The National Strategy for Development and Integration 2007-2013 (NSDI)24 succeeds the
previous PRSP25 and is the fundamental medium to long-term strategic document for guiding
efforts towards achieving sustainable social and economic development of the country. It is
closely aligned with the reforms and capacity development measures required of the country
for it to attain eventual accession to the European Union (EU), as well as NATO (this last has
already been achieved in April 2009), and it coincides with the financial framework of the EU
and of the Instrument for Pre-accession Assistance (IPA) in particular. It is further aligned to
existing strategies to achieve the country‘s MDGs by 2015.26

The NSDI is a comprehensive results-oriented development strategy which, based upon, and
in effect composed of 3927 sector and cross-cutting strategies covering the full range of
socio-economic development issues, is a manifesto for integrated development and
coordinated action. It is further integrated into the three-year Medium-Term Budget

   Qark is the preferred term throughout the text. Use of the word ―regional‖ and ―region‖ adjectively
also refer the territory covered by the qark. Note also that Lezha and Shkodra are also towns with
corresponding municipal administrations.
   METE (2007) Ibid.
   UNDP (2005) Promoting Local Development Through MDGs: Shkodra Region -,622. Unless otherwise referenced, data in this section is taken
from this report and its sister publication, UNDP (2005) Regional Development Strategy, MDGs: Lezha
Region. -,704
   See National Strategy for Development and Integration 2007 2013: Progress Report 2006-2007
   Poverty Reduction Strategy Paper: National Strategy for Socio-Economic Development 2001-2006
   See UNDP (2008) Millenium Development Goals Report 2007 - UNDP (2008) -,1005
   To date only 17 of the 39 strategies have been adopted by the Council of Ministers. The remaining
documents do, however, constitute guiding strategies for government ministries.

Programme (MTBP) which identifies policy objectives as intermediate steps to the
achievement of the NSDI goals.

Of most relevance to the Regional Development Programme are the following two cross-
cutting strategies:

 Local Government and Decentralisation Strategy (LGDS) – has yet to be adopted by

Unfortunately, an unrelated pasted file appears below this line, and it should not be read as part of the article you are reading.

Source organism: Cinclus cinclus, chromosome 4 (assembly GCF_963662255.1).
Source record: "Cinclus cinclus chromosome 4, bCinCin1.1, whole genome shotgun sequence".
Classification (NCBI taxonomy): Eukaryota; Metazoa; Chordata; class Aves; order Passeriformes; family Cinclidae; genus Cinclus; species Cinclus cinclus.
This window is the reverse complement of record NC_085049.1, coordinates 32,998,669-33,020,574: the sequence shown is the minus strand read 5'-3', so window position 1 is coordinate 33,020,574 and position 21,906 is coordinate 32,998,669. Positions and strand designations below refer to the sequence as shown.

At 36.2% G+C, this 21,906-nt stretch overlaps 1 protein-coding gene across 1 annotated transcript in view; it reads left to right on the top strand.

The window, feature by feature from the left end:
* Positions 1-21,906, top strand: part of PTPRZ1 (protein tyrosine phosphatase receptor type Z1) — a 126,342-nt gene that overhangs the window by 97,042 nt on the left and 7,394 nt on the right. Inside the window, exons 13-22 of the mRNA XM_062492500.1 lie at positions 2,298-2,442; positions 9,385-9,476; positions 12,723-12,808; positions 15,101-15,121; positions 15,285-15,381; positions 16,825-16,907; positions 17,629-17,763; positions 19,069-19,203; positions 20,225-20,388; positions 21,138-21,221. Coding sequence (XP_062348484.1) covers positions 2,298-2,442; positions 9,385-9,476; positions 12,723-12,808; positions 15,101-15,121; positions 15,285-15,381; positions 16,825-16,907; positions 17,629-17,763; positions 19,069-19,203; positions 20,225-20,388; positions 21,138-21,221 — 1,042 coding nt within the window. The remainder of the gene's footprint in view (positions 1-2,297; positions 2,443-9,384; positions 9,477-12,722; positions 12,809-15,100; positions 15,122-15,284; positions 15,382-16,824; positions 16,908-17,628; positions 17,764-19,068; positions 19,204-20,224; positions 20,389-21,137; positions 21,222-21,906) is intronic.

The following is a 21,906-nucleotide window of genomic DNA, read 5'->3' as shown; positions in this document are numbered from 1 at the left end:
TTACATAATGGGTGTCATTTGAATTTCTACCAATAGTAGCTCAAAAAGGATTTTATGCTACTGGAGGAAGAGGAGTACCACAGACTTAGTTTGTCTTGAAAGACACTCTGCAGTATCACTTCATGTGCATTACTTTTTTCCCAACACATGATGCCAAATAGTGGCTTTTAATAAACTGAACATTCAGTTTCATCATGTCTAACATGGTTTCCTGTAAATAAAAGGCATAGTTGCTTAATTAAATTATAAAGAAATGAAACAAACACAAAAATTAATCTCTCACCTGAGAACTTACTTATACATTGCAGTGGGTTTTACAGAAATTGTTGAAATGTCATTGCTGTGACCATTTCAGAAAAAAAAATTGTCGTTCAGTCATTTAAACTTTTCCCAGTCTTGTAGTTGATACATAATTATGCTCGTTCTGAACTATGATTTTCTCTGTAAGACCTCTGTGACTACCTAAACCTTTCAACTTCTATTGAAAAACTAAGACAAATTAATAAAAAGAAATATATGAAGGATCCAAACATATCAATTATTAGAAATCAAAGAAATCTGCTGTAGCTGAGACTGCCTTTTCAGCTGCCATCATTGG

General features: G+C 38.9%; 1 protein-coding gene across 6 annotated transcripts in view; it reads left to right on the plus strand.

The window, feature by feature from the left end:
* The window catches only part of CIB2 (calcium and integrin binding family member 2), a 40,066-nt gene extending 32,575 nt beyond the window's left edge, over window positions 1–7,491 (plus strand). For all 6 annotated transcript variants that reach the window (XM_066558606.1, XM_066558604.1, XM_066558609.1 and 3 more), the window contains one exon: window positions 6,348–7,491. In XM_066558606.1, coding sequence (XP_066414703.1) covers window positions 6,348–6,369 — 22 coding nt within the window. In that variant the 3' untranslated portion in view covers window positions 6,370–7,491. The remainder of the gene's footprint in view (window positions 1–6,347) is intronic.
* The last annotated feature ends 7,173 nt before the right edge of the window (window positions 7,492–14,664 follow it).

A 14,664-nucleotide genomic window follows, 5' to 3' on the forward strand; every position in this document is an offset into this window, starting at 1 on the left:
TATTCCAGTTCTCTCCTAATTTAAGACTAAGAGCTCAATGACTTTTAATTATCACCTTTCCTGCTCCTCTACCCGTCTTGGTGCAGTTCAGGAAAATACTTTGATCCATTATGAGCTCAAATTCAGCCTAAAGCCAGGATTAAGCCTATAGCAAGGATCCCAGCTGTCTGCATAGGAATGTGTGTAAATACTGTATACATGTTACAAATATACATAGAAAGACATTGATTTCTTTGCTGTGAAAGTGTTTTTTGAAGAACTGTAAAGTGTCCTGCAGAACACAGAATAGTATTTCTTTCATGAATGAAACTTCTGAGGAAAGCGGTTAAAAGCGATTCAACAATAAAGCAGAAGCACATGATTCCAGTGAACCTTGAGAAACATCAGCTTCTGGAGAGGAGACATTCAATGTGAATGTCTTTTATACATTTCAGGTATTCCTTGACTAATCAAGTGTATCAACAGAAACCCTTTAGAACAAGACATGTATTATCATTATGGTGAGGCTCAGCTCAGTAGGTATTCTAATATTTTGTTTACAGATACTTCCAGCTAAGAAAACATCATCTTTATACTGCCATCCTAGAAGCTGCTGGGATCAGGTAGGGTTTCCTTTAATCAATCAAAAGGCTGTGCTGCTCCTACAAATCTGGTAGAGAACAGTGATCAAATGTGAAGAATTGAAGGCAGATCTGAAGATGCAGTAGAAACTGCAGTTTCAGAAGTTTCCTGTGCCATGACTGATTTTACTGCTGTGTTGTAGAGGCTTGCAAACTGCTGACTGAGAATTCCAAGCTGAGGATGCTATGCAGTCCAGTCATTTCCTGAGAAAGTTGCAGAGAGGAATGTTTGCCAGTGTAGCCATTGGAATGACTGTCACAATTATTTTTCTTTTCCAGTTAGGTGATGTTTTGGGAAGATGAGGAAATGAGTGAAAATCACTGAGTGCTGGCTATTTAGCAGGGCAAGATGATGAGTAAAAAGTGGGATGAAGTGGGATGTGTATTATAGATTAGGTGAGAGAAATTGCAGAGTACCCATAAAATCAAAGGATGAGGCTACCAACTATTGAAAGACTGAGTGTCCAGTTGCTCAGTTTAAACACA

the government. Its overall goal is to complete the implementation of the decentralisation
  process initiated in 2000 (see below section 4.1) in order to achieve effective,
  participative, democratic, transparent and accountable local governance in line with the
  principle of subsidiarity, as demanded by the EU integration process. (For fuller details of
  LGDS see also section 4.5).

 Regional Development Cross-cutting Strategy (RDCS) – is an effort to create a
  coherent integrated response to the marked regional disparities in development and living
  standards throughout the country, the RDCS sets out strategies for establishing
  appropriate decision-making and technical structures at the regional level to make
  effective use of decentralized authority and resources for regional planning, with the
  overall aim of achieving balanced and sustainable socio-economic growth among the
  regions. (See section 5.1 for fuller details of RDCS).

Other sector strategies of relevance to the RDP include:

 Inter-sectoral Rural Development Strategy of Albania 2007 – 2013 (ISRDSA).
  Oriented towards EC guidelines for support to rural development by the European
  Agricultural Fund for Rural Development (EAFRD). Objectives are:
      o Sustainable increase of farm income;
      o Sustainable management of natural resources;
      o Creation of new job opportunities and a better quality of life through diversification
          and improved rural infrastructure;
      o Locally community-based development planning.

 Sector Strategy of Agriculture and Food 2007 - 2013 (SSAF). Strategic priorities
      o To increase financial support for farms, agricultural and agro-processing
      o To improve management, irrigation and drainage of agricultural land;
      o To improve the marketing of agricultural and agro-processing products;